As the punishments for DUI conviction in Arizona are extreme, it is important that you speak with a Tucson DUI lawyer about your case. At the Law Office of Carlos A. Medina, PLLC, we provide the aggressive defense that you need in order to protect your rights.
Can a DUI charge in Arizona be reduced?
In Arizona, it is rarely possible to plea bargain for a lesser charge called “wet reckless.” A wet reckless charge requires some conditions. An example of the requirements that may be involved include installing an ignition interlock device and drug and alcohol screening and treatment.
The benefits of a reckless conviction are that it doesn’t include the severity of the punishment you could face for a DUI charge such as monetary fines and mandatory jail time. A reckless charge also will not count as a prior DUI conviction if you receive another DUI within the next seven years.
Possible Arizona DUI Defenses
Plea bargaining is severely limited for DUI cases in Arizona. However, there are possible defense strategies for people charged with driving under the influence. Our Tucson DUI Attorney Carlos A. Medina will evaluate your case and work with you to determine the best strategy for your defense.
We offer a free initial consultation to give you the opportunity to thoroughly discuss your case with our Tucson DUI lawyer. We stand ready to provide you with effective defense solutions geared towards the most favorable outcome possible.
If you are facing charges for DUI, reach out to our Tucson DUI lawyer at (520) 251-9561 to schedule your free consultation! Se habla español.
Do I have to consent to a search of my home or vehicle?A: The Fourth Amendment to the U.S. Constitution offers protection against unreasonable searches and seizures. This means that law enforcement cannot simply search you or your property or make an arrest without probable cause. You have the right to refuse a law enforcement officer’s request to search your car or your home, but if they have a warrant or believe they have probable cause, they may be able to conduct a search. If you believe your property was illegally searched, an attorney can assess the situation and determine whether this can be used to your advantage in challenging your arrest or charges.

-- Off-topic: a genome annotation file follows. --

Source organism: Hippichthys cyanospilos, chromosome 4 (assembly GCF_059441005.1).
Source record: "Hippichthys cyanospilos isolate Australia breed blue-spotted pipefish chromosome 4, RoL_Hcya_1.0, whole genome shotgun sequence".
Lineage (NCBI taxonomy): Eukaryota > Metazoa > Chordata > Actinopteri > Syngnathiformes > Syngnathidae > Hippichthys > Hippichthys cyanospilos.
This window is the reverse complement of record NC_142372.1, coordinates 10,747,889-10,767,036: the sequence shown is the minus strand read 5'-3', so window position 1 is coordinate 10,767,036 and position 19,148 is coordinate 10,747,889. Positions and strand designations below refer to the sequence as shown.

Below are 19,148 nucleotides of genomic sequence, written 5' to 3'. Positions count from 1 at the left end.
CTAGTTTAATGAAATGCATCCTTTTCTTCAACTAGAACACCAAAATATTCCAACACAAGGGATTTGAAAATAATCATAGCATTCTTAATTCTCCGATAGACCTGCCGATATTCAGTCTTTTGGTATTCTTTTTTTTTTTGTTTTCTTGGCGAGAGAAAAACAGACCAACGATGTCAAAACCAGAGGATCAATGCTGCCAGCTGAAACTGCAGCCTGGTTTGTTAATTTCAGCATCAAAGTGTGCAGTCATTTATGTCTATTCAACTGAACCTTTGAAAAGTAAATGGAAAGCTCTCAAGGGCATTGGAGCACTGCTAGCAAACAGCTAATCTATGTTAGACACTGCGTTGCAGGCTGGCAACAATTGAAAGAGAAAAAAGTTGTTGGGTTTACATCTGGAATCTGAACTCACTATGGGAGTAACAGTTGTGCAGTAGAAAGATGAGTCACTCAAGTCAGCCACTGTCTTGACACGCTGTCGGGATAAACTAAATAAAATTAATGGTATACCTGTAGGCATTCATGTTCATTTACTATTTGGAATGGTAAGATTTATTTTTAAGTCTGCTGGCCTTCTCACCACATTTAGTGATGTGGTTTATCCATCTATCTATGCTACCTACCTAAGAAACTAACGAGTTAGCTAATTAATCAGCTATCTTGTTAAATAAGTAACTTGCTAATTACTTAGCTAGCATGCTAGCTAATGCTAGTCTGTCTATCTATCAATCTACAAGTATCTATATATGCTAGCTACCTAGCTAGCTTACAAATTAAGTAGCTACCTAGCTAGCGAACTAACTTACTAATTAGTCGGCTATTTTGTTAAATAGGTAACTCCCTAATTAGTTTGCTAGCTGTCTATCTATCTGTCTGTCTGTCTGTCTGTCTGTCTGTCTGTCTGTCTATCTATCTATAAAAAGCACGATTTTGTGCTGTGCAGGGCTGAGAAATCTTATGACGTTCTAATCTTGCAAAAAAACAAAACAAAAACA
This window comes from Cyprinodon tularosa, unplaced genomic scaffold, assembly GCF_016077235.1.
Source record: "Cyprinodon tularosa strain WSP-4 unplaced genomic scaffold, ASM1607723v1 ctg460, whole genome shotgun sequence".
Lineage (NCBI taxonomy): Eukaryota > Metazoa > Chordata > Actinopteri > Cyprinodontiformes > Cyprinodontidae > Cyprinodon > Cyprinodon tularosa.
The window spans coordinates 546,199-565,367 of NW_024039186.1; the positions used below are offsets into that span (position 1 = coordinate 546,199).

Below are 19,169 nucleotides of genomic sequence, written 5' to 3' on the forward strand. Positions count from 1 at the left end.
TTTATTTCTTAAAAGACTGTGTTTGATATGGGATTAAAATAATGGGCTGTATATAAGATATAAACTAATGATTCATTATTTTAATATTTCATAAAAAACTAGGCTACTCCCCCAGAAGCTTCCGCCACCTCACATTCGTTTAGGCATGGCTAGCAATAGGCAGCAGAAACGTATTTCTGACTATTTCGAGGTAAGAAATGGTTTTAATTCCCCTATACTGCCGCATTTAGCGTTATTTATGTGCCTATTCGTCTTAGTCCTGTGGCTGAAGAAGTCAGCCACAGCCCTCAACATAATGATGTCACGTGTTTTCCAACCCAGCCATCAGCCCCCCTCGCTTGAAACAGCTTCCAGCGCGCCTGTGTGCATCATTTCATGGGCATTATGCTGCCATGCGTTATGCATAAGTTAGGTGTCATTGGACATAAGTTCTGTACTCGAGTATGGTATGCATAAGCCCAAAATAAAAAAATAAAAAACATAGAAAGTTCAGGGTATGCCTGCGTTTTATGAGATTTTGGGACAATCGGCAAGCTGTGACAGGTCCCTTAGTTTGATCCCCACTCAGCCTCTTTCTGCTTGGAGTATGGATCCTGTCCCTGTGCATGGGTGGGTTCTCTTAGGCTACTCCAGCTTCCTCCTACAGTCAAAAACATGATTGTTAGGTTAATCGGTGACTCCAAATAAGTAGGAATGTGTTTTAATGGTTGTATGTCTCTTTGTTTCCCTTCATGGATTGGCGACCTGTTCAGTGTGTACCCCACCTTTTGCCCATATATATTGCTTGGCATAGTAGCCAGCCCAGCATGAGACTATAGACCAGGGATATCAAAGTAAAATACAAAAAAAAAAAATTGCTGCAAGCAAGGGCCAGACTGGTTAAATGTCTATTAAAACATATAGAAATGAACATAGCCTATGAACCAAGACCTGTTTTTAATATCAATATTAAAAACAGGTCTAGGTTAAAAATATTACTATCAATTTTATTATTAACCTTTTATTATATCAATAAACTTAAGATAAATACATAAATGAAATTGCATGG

What are my rights if I'm arrested?A: If you’re arrested, you have the right to remain silent. You have the right to an attorney. If you cannot afford an attorney, one will be provided to you. These rights are essential, as anything you say or do after you are taken into custody may be used against you in court. Exercise your rights and protect your interests.
If I refuse to give a statement or answer a question, will I face criminal charges?A: As already mentioned, you have the right to remain silent. You can politely refuse to answer questions posed to you by a police officer, and you should not face criminal charges simply for exercising this right. Depending on the situation, however, you may still be arrested and taken into custody. Be sure to request to speak to your attorney, who may be able to challenge an unlawful arrest.
What is a plea agreement? Should I accept it?A: A plea agreement typically involves lesser charges or punishment offered in exchange for a plea of guilty or no contest. Do not accept a plea offer without first talking to your attorney. You need to be certain that this is in your best interests. In some cases, a skilled criminal defense lawyer may be able to fight your charges and help you avoid a conviction altogether – which is far more advantageous than any plea agreement.
If I’m innocent, do I really need an attorney?A: Guilt or innocence aside, your future is in jeopardy in the face of criminal allegations. You need an attorney who can protect your rights to show the judge and jury that you are innocent. Legal processes must be followed, and attempts by the prosecuting attorney and law enforcement to secure a conviction must be effectively countered. Even if you are innocent, you need a professional to handle your case.